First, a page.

USAfrica: What Ojukwu’s life and work meant remain challenges for Nigerians, others. By Okey Ndibe

What Ojukwu’s life and work meant remain challenges for Nigerians, others

By Prof. Okey Ndibe  

Special to,  the USAfrica-powered e-groups of  Nigeria360IgboEventsUNNalumni,  and CLASSmagazine Houston.

Alive, Dim Chukwuemeka Odumegwu-Ojukwu had a charisma and commanding presence matched by few men anywhere. In death, he surpassed himself, inspiring a degree of reverence that approached cult dimensions. It is safe to suggest that no Nigerian personage or hero ever received a final send-off that


approached Ojukwu’s in scale, grandeur and drama.

Friends as well as erstwhile foes came together to testify, not to the absence of frailty in his character, but to a certain gravitas, a passionate engagement with the big issues of his time. Ojukwu, it was chorused, evinced willingness to rise – when history called – and meet head-on with a historical burden.

In a country where the denial of facts and the rubbing out of memory have become industries, Ojukwu’s death encouraged a season of truth-telling. Remarkably, a northern governor conceded that Ojukwu’s role in leading Biafra’s secession bid was wholly understandable. If he were in Ojukwu’s place in the mid-1960s, said Governor Muazu Babangida Aliyu of Niger State, he would have done the same thing: taken up arms to defend his embattled people.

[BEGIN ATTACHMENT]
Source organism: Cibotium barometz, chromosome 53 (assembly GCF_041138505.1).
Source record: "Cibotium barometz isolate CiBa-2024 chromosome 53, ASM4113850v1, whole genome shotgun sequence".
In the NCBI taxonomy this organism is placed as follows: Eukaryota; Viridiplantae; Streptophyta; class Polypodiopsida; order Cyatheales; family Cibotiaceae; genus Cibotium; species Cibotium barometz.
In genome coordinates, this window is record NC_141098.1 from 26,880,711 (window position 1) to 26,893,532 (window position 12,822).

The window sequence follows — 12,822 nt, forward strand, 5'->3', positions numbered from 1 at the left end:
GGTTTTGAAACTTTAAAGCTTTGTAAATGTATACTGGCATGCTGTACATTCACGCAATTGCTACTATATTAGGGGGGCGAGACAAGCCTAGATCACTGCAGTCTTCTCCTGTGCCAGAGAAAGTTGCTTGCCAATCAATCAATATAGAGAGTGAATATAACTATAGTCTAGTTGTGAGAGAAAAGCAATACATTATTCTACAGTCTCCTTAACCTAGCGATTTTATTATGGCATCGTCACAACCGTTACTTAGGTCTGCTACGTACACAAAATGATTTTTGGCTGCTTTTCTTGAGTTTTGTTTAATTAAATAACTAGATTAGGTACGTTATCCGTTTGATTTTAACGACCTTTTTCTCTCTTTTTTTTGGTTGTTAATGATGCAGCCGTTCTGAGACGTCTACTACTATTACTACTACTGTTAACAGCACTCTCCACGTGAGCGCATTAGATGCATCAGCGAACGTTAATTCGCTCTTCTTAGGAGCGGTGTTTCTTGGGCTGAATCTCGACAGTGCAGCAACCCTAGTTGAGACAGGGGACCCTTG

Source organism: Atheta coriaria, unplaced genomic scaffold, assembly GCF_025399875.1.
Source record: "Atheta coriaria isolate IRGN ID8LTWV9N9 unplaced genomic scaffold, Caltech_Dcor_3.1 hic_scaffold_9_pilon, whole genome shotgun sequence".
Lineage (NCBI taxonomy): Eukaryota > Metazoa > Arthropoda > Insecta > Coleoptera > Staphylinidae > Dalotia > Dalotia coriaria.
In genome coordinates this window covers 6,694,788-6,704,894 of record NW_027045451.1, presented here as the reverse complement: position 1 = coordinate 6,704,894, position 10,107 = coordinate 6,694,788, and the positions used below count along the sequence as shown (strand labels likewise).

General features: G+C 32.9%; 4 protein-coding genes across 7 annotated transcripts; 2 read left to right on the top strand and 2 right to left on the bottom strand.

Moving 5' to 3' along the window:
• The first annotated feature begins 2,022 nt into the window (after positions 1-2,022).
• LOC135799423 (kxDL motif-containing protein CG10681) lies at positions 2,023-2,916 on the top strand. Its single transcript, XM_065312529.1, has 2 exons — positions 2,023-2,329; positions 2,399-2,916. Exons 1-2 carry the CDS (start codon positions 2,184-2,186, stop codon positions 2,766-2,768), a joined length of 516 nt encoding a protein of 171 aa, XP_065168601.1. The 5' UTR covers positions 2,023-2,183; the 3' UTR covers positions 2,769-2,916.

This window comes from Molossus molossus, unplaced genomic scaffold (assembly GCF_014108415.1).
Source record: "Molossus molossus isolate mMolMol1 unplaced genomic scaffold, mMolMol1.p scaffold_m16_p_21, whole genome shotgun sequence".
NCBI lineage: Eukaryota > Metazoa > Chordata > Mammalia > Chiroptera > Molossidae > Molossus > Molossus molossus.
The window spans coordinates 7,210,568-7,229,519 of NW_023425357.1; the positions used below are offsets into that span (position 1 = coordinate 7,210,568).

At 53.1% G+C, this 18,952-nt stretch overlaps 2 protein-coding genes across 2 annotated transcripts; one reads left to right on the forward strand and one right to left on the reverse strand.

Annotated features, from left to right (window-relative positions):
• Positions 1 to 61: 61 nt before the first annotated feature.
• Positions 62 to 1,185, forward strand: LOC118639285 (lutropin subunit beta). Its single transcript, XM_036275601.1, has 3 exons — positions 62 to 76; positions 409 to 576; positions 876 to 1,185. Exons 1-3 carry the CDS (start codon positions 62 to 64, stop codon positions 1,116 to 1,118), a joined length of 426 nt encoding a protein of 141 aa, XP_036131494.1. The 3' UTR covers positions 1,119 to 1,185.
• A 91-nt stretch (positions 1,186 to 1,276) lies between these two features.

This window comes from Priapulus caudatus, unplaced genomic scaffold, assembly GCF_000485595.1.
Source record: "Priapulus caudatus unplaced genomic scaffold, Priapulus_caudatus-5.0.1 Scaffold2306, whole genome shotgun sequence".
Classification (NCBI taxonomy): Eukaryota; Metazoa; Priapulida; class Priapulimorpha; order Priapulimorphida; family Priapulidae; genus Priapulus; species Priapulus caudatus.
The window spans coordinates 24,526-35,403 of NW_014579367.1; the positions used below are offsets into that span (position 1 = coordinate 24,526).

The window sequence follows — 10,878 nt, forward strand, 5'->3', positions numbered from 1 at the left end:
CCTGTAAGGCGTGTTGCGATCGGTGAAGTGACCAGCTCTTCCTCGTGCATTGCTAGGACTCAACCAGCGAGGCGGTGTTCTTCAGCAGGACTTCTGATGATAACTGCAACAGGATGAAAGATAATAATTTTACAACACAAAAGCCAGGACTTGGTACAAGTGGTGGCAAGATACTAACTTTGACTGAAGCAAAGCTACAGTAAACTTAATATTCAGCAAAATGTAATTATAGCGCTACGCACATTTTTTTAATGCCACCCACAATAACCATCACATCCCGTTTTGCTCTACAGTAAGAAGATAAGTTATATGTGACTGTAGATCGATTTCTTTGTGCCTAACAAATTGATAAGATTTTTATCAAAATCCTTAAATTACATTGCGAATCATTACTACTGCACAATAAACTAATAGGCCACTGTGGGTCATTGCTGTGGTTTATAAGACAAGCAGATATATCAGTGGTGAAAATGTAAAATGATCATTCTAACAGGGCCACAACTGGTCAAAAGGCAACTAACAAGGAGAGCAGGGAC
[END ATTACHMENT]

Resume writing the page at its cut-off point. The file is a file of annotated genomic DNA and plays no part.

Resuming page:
It was as if Nigeria could not quite make up its mind about the significance of the life and politics of this complex, infuriatingly confounding figure called Ojukwu – until the man breathed his last. Then, as if nudged by the cathartic effect of his passing, Nigerians took yet another measure of the man. They realized that, his shortcomings notwithstanding, he’d stood up to be counted. Born into spectacular privilege, he’d sacrificed his preferment in order to stand with his threatened people. That theme of monumental sacrifice, so rare in Nigeria, forms an essential element of Ojukwu’s allure, in life and – even more saliently – in death.